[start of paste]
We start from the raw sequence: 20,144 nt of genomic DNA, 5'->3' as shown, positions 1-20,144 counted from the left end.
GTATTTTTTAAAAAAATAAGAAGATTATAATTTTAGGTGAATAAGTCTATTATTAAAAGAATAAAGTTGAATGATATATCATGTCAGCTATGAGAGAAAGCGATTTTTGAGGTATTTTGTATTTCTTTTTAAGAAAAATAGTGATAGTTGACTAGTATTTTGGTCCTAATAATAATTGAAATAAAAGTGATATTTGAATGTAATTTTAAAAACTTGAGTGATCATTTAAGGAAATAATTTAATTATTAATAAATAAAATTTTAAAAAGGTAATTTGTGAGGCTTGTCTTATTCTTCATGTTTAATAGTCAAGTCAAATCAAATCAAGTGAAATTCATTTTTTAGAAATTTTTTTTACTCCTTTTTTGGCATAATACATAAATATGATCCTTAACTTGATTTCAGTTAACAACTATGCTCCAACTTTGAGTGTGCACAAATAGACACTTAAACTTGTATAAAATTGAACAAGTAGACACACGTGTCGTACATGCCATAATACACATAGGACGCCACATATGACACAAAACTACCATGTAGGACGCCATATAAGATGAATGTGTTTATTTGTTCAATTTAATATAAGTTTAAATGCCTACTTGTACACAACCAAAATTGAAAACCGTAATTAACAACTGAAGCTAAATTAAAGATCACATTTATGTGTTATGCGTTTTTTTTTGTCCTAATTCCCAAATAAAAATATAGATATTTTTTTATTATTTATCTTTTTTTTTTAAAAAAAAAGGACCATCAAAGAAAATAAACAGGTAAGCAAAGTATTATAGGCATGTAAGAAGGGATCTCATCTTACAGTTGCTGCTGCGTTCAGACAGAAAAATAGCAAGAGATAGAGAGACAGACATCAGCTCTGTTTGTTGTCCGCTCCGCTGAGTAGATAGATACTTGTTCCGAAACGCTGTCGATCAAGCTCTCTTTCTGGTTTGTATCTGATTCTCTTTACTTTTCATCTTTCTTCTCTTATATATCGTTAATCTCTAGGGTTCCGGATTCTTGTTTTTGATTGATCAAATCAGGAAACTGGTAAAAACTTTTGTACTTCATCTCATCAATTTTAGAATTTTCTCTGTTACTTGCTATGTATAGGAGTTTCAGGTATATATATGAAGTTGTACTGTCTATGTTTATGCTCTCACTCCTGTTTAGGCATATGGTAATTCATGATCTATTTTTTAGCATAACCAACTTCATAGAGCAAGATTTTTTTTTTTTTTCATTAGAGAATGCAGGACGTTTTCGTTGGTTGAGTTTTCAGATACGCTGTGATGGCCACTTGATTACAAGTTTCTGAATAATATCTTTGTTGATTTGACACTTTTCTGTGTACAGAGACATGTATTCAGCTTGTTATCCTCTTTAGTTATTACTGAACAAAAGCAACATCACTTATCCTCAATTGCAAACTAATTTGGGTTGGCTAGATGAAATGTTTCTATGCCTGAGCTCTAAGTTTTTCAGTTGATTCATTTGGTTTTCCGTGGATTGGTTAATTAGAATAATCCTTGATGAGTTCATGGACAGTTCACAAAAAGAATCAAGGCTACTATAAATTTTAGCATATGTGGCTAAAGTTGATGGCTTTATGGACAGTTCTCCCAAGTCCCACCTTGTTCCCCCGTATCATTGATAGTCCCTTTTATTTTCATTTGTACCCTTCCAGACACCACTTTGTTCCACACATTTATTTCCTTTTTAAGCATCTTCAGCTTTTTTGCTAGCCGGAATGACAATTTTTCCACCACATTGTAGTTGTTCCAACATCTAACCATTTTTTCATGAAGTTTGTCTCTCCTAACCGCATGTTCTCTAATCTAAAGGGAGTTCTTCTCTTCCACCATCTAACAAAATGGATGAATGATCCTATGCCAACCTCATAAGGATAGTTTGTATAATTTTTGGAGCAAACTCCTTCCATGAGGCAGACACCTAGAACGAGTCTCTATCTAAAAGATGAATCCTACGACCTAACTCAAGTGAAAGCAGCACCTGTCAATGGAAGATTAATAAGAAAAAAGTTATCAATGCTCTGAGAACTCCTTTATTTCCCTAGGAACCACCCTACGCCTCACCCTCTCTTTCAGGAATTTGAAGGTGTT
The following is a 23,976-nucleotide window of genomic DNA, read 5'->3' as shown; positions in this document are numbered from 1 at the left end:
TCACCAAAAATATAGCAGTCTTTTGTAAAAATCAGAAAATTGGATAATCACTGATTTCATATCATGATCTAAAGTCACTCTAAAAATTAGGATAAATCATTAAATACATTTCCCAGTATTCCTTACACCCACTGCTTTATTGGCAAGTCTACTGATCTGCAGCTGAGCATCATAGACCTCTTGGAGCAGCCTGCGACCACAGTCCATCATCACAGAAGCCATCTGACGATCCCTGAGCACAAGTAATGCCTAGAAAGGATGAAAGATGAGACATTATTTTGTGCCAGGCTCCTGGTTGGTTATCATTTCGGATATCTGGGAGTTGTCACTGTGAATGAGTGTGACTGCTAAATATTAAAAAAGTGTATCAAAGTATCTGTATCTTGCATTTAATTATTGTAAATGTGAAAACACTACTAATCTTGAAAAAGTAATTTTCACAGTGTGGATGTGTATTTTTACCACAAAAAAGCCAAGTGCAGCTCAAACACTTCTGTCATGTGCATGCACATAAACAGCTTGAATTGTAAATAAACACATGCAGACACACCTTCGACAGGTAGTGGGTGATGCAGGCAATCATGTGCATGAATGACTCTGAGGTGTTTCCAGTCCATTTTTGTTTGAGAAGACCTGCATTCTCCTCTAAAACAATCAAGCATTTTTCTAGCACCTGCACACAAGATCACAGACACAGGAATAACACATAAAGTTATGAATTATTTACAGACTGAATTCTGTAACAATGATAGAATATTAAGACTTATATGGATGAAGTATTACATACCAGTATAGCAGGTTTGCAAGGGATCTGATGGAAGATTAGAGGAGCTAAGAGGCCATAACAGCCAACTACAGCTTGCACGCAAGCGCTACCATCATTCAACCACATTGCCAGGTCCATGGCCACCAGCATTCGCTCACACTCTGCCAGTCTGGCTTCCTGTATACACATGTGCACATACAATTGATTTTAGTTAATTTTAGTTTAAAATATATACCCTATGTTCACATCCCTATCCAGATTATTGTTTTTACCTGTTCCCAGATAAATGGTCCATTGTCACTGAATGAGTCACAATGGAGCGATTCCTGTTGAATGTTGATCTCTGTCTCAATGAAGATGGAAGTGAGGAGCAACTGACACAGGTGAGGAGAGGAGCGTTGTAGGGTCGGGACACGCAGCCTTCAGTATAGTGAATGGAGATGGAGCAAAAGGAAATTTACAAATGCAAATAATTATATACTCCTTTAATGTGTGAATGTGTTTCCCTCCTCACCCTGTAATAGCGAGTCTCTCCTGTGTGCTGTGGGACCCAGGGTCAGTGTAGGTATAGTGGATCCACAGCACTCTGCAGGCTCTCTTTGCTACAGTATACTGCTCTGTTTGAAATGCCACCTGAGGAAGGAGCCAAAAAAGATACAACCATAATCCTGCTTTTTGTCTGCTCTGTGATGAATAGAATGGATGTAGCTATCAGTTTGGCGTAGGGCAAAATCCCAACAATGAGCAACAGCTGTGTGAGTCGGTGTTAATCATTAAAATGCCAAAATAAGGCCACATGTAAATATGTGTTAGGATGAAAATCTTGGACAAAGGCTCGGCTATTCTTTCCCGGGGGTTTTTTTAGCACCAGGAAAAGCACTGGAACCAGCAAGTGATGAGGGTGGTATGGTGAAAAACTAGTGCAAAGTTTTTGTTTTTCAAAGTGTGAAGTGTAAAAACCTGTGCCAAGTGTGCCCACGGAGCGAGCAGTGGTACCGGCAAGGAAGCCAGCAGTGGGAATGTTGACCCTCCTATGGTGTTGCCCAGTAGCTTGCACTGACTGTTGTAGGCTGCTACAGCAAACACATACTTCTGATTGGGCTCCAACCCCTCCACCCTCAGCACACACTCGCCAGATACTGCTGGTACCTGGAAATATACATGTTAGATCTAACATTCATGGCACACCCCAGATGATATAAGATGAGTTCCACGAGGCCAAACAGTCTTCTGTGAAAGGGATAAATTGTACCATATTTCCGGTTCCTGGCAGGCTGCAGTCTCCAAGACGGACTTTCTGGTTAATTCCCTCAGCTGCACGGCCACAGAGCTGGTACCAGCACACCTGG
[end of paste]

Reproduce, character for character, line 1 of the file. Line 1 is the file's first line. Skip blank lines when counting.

We start from the raw sequence: 20,144 nt of genomic DNA, 5'->3' as shown, positions 1-20,144 counted from the left end.